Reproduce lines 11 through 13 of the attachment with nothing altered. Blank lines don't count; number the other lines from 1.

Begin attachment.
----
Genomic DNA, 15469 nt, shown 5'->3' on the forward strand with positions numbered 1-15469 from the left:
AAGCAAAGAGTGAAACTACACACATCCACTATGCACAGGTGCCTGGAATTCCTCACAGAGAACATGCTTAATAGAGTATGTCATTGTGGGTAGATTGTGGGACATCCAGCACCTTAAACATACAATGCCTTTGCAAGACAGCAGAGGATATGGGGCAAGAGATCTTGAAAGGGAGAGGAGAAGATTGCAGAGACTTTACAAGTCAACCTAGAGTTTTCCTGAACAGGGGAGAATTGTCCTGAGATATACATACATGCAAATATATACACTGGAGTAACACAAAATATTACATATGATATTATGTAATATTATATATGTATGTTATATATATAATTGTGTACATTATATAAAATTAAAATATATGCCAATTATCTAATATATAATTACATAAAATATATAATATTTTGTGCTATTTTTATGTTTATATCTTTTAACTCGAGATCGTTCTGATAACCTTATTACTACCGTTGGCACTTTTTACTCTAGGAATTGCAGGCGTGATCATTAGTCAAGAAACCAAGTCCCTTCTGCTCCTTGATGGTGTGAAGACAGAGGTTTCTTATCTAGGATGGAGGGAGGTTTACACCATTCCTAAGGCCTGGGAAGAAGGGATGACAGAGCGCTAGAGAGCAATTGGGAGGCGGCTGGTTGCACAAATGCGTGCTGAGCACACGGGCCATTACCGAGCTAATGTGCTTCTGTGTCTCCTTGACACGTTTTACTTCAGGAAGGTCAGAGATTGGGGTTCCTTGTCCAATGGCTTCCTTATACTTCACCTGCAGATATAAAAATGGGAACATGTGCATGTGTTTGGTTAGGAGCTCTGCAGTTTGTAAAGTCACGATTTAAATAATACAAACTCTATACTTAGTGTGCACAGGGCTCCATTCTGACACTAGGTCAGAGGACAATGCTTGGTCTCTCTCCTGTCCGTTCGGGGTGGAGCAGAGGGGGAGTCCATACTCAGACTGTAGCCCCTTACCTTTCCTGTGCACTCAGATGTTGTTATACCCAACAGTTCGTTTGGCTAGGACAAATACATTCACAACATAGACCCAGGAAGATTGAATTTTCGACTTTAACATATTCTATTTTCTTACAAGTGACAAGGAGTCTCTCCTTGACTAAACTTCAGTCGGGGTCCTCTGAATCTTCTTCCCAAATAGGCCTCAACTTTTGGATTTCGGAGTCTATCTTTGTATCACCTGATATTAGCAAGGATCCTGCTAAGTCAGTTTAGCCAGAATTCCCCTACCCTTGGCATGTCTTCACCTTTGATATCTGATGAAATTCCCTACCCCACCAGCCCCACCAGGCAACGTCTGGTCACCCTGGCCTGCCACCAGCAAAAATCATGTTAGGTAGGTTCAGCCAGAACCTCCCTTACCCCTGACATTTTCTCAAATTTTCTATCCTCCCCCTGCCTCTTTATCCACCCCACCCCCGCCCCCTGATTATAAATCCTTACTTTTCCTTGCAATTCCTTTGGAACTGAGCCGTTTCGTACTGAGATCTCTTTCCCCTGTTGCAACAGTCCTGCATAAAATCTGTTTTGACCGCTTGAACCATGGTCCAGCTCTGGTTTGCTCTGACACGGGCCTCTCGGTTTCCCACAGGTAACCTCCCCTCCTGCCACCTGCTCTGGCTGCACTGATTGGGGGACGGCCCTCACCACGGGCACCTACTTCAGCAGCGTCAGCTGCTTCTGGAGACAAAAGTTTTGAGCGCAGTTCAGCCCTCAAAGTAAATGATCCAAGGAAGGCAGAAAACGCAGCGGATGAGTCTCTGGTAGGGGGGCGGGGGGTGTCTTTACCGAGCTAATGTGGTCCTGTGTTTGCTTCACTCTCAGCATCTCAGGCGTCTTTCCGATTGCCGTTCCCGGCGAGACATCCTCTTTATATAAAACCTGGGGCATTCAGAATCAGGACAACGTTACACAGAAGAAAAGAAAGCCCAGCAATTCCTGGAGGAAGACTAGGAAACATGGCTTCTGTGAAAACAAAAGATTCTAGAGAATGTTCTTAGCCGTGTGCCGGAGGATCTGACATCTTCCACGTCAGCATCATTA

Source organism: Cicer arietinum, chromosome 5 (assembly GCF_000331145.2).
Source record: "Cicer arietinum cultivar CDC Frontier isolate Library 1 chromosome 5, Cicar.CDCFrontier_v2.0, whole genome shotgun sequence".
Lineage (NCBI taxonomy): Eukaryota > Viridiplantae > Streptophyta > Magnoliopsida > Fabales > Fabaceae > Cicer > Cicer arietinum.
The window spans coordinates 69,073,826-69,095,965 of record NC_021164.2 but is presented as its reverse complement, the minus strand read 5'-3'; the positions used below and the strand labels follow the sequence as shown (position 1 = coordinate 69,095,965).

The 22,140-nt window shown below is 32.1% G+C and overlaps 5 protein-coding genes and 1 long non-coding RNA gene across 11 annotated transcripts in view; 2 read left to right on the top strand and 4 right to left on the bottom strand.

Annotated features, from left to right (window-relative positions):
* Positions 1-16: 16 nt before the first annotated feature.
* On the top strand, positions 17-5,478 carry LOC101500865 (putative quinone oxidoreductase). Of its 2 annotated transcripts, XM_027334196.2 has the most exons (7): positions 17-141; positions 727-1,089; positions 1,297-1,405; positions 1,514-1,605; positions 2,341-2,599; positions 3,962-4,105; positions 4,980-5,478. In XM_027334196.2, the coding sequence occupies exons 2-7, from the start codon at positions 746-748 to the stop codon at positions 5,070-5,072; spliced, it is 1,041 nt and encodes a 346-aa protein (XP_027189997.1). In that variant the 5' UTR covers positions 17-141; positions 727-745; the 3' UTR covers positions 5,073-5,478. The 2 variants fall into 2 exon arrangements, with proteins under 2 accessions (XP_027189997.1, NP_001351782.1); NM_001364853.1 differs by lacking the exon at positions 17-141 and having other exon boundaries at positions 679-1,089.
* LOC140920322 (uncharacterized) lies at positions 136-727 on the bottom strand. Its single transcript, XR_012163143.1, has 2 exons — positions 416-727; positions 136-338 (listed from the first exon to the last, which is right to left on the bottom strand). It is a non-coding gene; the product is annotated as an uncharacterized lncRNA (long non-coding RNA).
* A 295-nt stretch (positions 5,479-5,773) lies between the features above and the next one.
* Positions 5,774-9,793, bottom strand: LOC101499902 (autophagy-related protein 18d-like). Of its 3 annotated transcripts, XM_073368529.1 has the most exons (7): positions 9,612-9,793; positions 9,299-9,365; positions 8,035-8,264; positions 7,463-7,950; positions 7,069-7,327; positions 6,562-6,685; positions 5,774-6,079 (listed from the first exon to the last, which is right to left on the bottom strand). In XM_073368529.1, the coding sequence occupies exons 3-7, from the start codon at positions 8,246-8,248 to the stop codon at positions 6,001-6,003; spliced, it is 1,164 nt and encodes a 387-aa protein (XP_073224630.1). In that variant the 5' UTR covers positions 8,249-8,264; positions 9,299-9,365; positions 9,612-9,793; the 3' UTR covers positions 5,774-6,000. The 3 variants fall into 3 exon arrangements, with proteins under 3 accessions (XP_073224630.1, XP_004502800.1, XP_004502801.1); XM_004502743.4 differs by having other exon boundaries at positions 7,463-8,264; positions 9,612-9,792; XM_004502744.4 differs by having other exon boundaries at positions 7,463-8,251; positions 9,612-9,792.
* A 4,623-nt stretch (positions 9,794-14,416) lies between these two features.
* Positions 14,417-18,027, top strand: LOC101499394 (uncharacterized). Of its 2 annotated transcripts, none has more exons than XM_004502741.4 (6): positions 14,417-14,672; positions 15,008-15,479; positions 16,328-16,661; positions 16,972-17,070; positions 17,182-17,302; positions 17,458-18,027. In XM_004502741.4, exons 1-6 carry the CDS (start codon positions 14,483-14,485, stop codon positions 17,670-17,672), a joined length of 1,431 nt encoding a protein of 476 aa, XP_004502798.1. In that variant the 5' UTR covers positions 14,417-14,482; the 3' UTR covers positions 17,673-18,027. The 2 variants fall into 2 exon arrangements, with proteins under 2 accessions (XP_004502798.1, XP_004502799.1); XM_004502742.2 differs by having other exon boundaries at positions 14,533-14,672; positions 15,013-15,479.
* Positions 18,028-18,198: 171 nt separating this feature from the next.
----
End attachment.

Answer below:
* LOC140920322 (uncharacterized) lies at positions 136-727 on the bottom strand. Its single transcript, XR_012163143.1, has 2 exons — positions 416-727; positions 136-338 (listed from the first exon to the last, which is right to left on the bottom strand). It is a non-coding gene; the product is annotated as an uncharacterized lncRNA (long non-coding RNA).
* A 295-nt stretch (positions 5,479-5,773) lies between the features above and the next one.
* Positions 5,774-9,793, bottom strand: LOC101499902 (autophagy-related protein 18d-like). Of its 3 annotated transcripts, XM_073368529.1 has the most exons (7): positions 9,612-9,793; positions 9,299-9,365; positions 8,035-8,264; positions 7,463-7,950; positions 7,069-7,327; positions 6,562-6,685; positions 5,774-6,079 (listed from the first exon to the last, which is right to left on the bottom strand). In XM_073368529.1, the coding sequence occupies exons 3-7, from the start codon at positions 8,246-8,248 to the stop codon at positions 6,001-6,003; spliced, it is 1,164 nt and encodes a 387-aa protein (XP_073224630.1). In that variant the 5' UTR covers positions 8,249-8,264; positions 9,299-9,365; positions 9,612-9,793; the 3' UTR covers positions 5,774-6,000. The 3 variants fall into 3 exon arrangements, with proteins under 3 accessions (XP_073224630.1, XP_004502800.1, XP_004502801.1); XM_004502743.4 differs by having other exon boundaries at positions 7,463-8,264; positions 9,612-9,792; XM_004502744.4 differs by having other exon boundaries at positions 7,463-8,251; positions 9,612-9,792.